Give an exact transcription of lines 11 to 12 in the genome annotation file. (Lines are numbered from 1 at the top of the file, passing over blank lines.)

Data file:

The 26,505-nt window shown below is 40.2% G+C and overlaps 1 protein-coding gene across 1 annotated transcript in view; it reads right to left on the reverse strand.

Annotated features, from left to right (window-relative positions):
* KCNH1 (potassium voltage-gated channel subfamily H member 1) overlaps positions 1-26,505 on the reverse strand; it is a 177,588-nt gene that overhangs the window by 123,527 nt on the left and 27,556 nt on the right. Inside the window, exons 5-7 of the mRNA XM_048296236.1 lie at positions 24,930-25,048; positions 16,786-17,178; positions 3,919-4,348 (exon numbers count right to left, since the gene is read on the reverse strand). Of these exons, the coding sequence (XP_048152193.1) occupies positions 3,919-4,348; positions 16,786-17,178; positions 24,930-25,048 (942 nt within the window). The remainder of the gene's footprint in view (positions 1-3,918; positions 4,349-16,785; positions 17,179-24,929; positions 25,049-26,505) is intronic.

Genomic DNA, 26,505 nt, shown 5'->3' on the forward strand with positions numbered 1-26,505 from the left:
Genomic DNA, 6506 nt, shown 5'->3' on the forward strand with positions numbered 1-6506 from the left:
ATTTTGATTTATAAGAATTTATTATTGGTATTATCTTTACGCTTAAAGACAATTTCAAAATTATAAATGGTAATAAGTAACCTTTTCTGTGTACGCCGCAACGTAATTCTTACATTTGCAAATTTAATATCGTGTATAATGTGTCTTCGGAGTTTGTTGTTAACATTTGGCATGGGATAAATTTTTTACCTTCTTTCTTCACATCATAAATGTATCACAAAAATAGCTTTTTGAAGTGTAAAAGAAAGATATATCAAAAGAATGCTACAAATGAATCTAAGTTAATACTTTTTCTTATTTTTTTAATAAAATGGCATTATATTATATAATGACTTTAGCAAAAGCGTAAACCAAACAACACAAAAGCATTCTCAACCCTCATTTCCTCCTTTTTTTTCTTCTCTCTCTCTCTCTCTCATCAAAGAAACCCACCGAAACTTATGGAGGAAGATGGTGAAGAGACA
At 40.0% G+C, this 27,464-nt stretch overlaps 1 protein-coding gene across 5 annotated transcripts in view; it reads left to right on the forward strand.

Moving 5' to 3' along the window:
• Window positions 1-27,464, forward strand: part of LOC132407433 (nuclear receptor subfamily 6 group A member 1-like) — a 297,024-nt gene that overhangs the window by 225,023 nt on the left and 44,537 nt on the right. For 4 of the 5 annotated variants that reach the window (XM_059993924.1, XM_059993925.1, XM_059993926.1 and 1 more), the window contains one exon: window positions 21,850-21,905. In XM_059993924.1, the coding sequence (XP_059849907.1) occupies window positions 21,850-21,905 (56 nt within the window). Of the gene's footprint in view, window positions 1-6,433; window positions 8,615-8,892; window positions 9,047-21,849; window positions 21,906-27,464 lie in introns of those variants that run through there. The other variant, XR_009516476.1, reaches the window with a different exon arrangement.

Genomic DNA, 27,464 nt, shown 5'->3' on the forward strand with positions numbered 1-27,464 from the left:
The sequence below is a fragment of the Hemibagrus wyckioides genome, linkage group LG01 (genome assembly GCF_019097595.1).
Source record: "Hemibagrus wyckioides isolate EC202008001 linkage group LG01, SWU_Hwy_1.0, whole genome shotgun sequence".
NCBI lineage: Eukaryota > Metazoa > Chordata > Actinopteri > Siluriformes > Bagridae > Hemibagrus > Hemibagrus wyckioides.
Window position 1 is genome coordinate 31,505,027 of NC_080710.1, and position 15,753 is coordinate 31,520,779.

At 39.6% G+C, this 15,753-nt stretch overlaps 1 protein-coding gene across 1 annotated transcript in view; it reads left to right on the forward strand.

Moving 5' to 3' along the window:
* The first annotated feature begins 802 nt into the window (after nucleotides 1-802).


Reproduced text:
The sequence below is a fragment of the Hemibagrus wyckioides genome, linkage group LG01 (genome assembly GCF_019097595.1).
Source record: "Hemibagrus wyckioides isolate EC202008001 linkage group LG01, SWU_Hwy_1.0, whole genome shotgun sequence".